In honour of International Women’s Day: from Fanny Burney to Phillis Wheatley

As it is International Women’s Day today, I’d thought I revisit briefly some of the women who have appeared in this blog by virtue of a connection, however tenuous, with London and its street names.

Let’s start with Phillis Wheatley, who was the first published African-American female poet. Born in West Africa and taken to the US in 1761, she was bought by a wealthy Boston merchant and tailor John Wheatley (and given his name as was the custom of the time). Phillis was schooled by Wheatley’s daughter Mary and accompanied his son Nathaniel to London, where she had an audience with the Lord Mayor of London and met with other significant members of British society.

The Boston publishers of the 18th century did not want to be associated with a book written by a slave so her work Various Subjects, Religious and Moral was published by a company based in Aldgate.

Margaret Cavendish (born Margaret Lucas and later the Duchess of Newcastle), who was born in 1623, was a poet, philosopher, essayist, and playwright who had her works published under her own name, unusual for women of the time. She wrote The Blazing World, one of the earliest examples of science fiction, she was an early opponent of animal testing, and she argued philosophy and science with the great minds of the time.

One of Margaret’s brothers, John Lucas, was an original member of the Royal Society and, in 1667, Margaret asked permission to attend a session of the  Society. This request caused a great deal of argument and dissatisfaction, but was eventually granted, and she became the first woman to attend a session. (The Royal Society, which was once based in Crane Court, was founded in 1660, but women were not permitted by statute to become fellows until 1945.)

Fanny Burney, later Madame D’Arblay, was an extraordinary woman; she was a talented and gifted – and largely self-taught – 18th century writer, but she should also go down in history as a woman of huge courage. Fanny was a breast cancer survivor and wrote the earliest known patient’s perspective of a mastectomy – in her case, performed without anaesthetic.

Fanny married Alexandre-Jean-Baptiste Piochard D’Arblay on 28 July 1793, relatively late in life. Her father did not attend the wedding, having expressed disapproval of his daughter marrying a penniless foreigner. The couple remained happily married and had one son.

There is memorial window to her at Poets’ Corner in Westminster Abbey, and London’s oldest surviving plaque for a woman was erected in 1885 at her residence in Mayfair’s Bolton Street. According to English Heritage, “It is a sign of the times in which it was made that its inscription gives greater prominence to her married name – Madame D’Arblay – than to the one by which posterity knows her.” There is also a D’Arblay Street, and Fanny lived in Half Moon Street.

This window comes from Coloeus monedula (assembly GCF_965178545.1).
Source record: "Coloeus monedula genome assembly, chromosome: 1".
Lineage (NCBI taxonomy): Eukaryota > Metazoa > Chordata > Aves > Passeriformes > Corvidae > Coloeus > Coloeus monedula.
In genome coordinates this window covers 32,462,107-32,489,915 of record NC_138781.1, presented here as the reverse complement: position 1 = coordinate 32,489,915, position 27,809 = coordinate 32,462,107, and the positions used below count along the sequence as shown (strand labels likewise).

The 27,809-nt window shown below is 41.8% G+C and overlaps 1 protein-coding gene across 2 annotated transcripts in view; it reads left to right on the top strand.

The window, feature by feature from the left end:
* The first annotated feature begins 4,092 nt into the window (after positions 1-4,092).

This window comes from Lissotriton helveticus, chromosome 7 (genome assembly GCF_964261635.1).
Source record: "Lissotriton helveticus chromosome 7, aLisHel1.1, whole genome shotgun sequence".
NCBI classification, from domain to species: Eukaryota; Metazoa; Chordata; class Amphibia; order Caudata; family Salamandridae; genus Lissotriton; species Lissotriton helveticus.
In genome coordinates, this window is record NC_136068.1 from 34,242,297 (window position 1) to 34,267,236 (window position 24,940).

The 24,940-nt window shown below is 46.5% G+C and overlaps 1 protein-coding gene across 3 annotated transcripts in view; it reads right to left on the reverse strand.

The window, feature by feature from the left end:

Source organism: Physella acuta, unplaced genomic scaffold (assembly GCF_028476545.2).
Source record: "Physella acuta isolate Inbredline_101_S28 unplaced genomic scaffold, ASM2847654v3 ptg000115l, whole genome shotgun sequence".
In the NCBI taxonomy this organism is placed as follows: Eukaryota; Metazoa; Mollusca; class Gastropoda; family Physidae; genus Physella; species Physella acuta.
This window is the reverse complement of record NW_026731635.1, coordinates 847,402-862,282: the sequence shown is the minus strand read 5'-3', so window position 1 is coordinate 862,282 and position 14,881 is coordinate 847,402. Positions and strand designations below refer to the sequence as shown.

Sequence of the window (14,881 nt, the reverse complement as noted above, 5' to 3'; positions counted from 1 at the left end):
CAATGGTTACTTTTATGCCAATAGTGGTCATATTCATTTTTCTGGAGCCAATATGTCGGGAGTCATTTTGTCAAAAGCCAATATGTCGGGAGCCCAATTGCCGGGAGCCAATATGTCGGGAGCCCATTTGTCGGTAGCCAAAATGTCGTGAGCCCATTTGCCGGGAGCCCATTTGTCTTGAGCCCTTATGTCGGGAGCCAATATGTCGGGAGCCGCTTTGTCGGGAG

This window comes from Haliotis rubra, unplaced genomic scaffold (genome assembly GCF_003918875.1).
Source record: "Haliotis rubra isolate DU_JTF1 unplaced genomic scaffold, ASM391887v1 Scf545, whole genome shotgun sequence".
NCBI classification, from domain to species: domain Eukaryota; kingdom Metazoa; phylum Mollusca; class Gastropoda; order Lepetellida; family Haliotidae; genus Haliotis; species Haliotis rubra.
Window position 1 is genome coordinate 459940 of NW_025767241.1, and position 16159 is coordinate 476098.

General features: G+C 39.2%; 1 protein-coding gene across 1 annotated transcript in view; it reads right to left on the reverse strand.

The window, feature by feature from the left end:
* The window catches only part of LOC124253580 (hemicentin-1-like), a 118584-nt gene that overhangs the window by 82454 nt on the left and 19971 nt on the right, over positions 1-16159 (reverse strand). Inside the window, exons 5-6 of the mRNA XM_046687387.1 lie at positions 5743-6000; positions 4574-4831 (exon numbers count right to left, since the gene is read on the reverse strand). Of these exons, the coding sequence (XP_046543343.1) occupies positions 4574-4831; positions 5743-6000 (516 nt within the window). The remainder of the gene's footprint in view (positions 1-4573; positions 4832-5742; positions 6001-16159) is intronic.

Lola Montez, universally described as an adventuress, also lived in Half Moon Street, where she was arrested for bigamy in 1849. Lola was born Marie Dolores Eliza Rosanna Gilbert in Limerick, Ireland. She later claimed to be Spanish, adopted the name Lola Montez, and became a dancer whose dancing apparently involved more enthusiasm than talent. Her most renowned dance was the Tarantula, in which she searched for an imaginary spider in her clothes.

Lola is perhaps better known for her lovers, among the more famous of whom was Ludwig, King of Bavaria, who was dominated by the strong-willed Lola and became a strong political force. Her meddling in politics sparked off riots that eventually led to her banishment and the king’s abdication. Another famous lover was the equally temperamental Franz Liszt.

Mary Frith, otherwise known as Moll Cutpurse, was born around 1584 and lived and died in Fleet Street. She was described by the Newgate Calendar as “A famous Master-Thief and an Ugly, who dressed like a Man, and died in 1663”. She is considered to have been, at least in part, inspiration for Daniel Defoe’s book Moll Flanders.

As Moll Cutpurse the pickpocket, she was successful and made a great deal of money. Eventually, a spell in various prisons, and having her hand burned (a punishment for theft) four times, she took to highway robbery instead. When she grew tired of, or nervous about, stealing, Moll turned to a variety of activities, including fencing stolen goods and running a bawdy house.

Mary, or Moll, died of dropsy when she was in her seventies, was interred in St Bridget’s churchyard, and it is believed that John Milton wrote her epitaph, though the headstone was destroyed in the Great Fire of London.

Phoebe Hessel, who gives her name both to Amazon Street and Hessel Street, is another woman who was famous for dressing as a man; in her case she disguised her gender to enlist as a man in the 5th Regiment of Foot, supposedly to be with her lover, Samuel Golding. She hid her secret successfully even from her comrades-in-arms, that is, until Golding was wounded and invalided home. Phoebe then revealed her secret to the wife of the commanding officer; once her secret was out, she was discharged and returned to the UK where she married Golding and bore nine children.

On Golding’s death, Phoebe moved to Brighton where she married William Hessel and became something of a local character. The then Prince Regent, later George IV, granted Phoebe a small pension and invited her to his coronation parade. She died in 1821, at the alleged age of 108 and was buried in the parish churchyard with honours.

follow her lover into battle, and served overseas as a man, having was later a local character in Brighton, becoming a favourite of George IV, Price Regent and living to the ripe old age of 108.

Lady Elizabeth Hatton provides one of the many, many theories behind the name of Bleeding Heart Yard: she was the basis of a legend about a beautiful gypsy who made a deal with the devil in order to be able to capture the heart of a rich lord. The devil then appeared unexpectedly at a ball one night and carried her off, after which revellers at the ball were revolted to discover a bleeding human heart in the courtyard.